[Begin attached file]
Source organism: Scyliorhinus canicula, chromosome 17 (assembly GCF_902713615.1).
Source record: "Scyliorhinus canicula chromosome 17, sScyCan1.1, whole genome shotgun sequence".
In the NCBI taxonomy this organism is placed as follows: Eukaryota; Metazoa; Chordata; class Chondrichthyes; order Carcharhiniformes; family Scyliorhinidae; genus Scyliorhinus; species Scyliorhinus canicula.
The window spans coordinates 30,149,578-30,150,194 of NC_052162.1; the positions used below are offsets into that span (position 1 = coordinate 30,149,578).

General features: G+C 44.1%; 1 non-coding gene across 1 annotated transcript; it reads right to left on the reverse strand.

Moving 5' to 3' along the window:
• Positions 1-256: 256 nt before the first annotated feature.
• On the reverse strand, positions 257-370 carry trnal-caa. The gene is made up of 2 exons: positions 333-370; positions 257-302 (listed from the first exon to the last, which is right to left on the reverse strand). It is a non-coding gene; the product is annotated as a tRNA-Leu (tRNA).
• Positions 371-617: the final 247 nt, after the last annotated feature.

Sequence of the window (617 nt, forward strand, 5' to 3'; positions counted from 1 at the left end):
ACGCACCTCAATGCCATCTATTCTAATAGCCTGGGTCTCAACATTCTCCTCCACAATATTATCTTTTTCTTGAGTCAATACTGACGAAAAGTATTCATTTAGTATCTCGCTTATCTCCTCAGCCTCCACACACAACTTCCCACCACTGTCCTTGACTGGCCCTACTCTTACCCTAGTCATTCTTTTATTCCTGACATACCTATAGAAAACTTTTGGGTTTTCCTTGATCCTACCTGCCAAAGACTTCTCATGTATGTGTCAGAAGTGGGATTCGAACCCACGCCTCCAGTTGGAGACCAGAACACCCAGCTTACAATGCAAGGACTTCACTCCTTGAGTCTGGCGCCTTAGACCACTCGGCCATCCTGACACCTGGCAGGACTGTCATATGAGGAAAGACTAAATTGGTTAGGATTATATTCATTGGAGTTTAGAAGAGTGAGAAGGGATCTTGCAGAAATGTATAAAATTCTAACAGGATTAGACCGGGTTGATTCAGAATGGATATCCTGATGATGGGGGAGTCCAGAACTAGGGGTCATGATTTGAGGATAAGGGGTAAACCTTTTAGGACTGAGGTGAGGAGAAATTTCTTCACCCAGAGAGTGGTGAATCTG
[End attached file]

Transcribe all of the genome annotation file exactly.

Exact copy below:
Source organism: Scyliorhinus canicula, chromosome 17 (assembly GCF_902713615.1).
Source record: "Scyliorhinus canicula chromosome 17, sScyCan1.1, whole genome shotgun sequence".
In the NCBI taxonomy this organism is placed as follows: Eukaryota; Metazoa; Chordata; class Chondrichthyes; order Carcharhiniformes; family Scyliorhinidae; genus Scyliorhinus; species Scyliorhinus canicula.
The window spans coordinates 30,149,578-30,150,194 of NC_052162.1; the positions used below are offsets into that span (position 1 = coordinate 30,149,578).

General features: G+C 44.1%; 1 non-coding gene across 1 annotated transcript; it reads right to left on the reverse strand.

Moving 5' to 3' along the window:
• Positions 1-256: 256 nt before the first annotated feature.
• On the reverse strand, positions 257-370 carry trnal-caa. The gene is made up of 2 exons: positions 333-370; positions 257-302 (listed from the first exon to the last, which is right to left on the reverse strand). It is a non-coding gene; the product is annotated as a tRNA-Leu (tRNA).
• Positions 371-617: the final 247 nt, after the last annotated feature.

Sequence of the window (617 nt, forward strand, 5' to 3'; positions counted from 1 at the left end):
ACGCACCTCAATGCCATCTATTCTAATAGCCTGGGTCTCAACATTCTCCTCCACAATATTATCTTTTTCTTGAGTCAATACTGACGAAAAGTATTCATTTAGTATCTCGCTTATCTCCTCAGCCTCCACACACAACTTCCCACCACTGTCCTTGACTGGCCCTACTCTTACCCTAGTCATTCTTTTATTCCTGACATACCTATAGAAAACTTTTGGGTTTTCCTTGATCCTACCTGCCAAAGACTTCTCATGTATGTGTCAGAAGTGGGATTCGAACCCACGCCTCCAGTTGGAGACCAGAACACCCAGCTTACAATGCAAGGACTTCACTCCTTGAGTCTGGCGCCTTAGACCACTCGGCCATCCTGACACCTGGCAGGACTGTCATATGAGGAAAGACTAAATTGGTTAGGATTATATTCATTGGAGTTTAGAAGAGTGAGAAGGGATCTTGCAGAAATGTATAAAATTCTAACAGGATTAGACCGGGTTGATTCAGAATGGATATCCTGATGATGGGGGAGTCCAGAACTAGGGGTCATGATTTGAGGATAAGGGGTAAACCTTTTAGGACTGAGGTGAGGAGAAATTTCTTCACCCAGAGAGTGGTGAATCTG